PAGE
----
Open this publication in new window or tab >>Depression and Antisocial Behaviour in Adolescents: Influence of Social Status, Shaming, and Gene-Environment Interaction
2009 (English)Doctoral thesis, comprehensive summary (Other academic)
Abstract [en]

This thesis investigated (1) social status and shaming experiences in relation to aggressive behaviour and depression, and (2) gene-environment interactions between two genetic polymorphisms related to the serotonergic system – MAOA-VNTR and 5HTTLPR – and experiences of maltreatment in relation to delinquent behaviour and depression among adolescents.

The four included studies are based on questionnaire data from the Survey of Adolescent Life in Vestmanland 2006 (SALVe-2006). A total of 5396 students in 9th (15-16 years old) grade of elementary school and 2nd (17-18 years old) grade of high school comprised the target population. The students in 2nd grade of high school also provided a saliva sample for gene extraction.

There were strong associations between shaming experiences and both aggressive behaviour and depression. In addition, individuals who reported many shaming experiences and had either low or high social status had increased risks of physical aggression or depression, whereas medium social status seemed to have a protective effect.

Gene-environment interactions were found between experiences of maltreatment and the MAOA-VNTR in relation to delinquent behaviour. Moreover, the direction of the gene-environment interaction differed depending on sex: boys with the short (S) variant of the MAOA-VNTR, in contrast to girls with the long (LL) variant, had the highest risk of delinquency in combination with maltreatment.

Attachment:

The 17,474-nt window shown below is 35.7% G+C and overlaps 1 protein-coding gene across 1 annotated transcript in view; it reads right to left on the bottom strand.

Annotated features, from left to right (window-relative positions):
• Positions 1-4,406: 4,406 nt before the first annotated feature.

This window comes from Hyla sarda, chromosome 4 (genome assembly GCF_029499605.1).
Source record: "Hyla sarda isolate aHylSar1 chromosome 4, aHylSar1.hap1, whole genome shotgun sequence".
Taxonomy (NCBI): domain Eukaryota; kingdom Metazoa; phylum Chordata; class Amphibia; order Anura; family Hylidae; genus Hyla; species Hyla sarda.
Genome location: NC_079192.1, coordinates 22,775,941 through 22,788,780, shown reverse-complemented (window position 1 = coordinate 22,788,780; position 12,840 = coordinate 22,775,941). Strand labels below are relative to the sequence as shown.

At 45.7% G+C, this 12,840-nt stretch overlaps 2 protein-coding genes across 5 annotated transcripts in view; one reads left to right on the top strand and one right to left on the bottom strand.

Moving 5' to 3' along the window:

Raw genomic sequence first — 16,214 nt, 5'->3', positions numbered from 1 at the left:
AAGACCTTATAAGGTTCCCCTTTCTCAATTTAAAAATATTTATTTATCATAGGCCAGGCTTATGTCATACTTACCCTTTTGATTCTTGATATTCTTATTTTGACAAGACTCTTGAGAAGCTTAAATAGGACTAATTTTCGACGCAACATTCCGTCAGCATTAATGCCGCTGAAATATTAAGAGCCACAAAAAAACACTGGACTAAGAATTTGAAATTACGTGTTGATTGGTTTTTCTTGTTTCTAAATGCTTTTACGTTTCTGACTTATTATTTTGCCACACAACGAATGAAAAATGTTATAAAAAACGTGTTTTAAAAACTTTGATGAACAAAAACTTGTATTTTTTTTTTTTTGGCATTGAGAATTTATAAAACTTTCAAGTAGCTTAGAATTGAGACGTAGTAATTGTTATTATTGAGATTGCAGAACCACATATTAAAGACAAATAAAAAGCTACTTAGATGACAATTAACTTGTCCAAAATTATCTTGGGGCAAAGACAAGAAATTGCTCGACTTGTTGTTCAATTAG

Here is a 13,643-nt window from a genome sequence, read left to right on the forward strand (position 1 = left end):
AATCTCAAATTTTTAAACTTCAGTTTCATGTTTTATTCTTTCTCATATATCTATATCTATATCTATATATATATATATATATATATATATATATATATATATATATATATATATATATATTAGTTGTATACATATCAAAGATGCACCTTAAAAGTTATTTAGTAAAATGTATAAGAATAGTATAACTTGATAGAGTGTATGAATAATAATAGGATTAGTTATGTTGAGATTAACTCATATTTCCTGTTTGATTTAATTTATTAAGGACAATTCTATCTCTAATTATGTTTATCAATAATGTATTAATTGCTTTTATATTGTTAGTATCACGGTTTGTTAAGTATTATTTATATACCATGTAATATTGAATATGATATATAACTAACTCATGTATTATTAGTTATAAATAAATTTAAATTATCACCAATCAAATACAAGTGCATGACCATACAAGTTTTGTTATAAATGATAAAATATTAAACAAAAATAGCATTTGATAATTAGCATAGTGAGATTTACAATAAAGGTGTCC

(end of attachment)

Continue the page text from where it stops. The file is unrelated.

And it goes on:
Gene-environment interactions were also found between experiences of maltreatment and the 5HTTLPR in relation to depression among girls. The girls that were homozygous for the S allele (SS) had the highest risk of depression in combination with maltreatment. Among boys however, no gene-environment interaction was found between the 5HTTLPR and maltreatment in relation to depression.

In conclusion, it is important to consider both genetic effects, and psychosocial factors such as social status, shaming experiences, and experiences of maltreatment when investigating different aspects of health and behaviour among adolescents.

Place, publisher, year, edition, pages
Uppsala: Acta Universitatis Upsaliensis, 2009. 100 p.
Series
Digital Comprehensive Summaries of Uppsala Dissertations from the Faculty of Medicine, ISSN 1651-6206 ; 494
Keyword
adolescent, antisocial behaviour, depression, gene-environment interaction, maltreatment, monoamine oxidase, serotonin, shame, social status
National Category
Psychiatry
Research subject
Child and Youth Psychiatry
Identifiers
urn:nbn:se:uu:diva-109851 (URN)978-91-554-7649-6 (ISBN)
Public defence
2009-12-10, Samlingssalen Psykiatricentrum, Ing 29, Centrallasarettet, Västerås, 13:15 (Swedish)
Opponent
Supervisors
Available from: 2009-12-01 Created: 2009-10-27 Last updated: 2009-12-01Bibliographically approved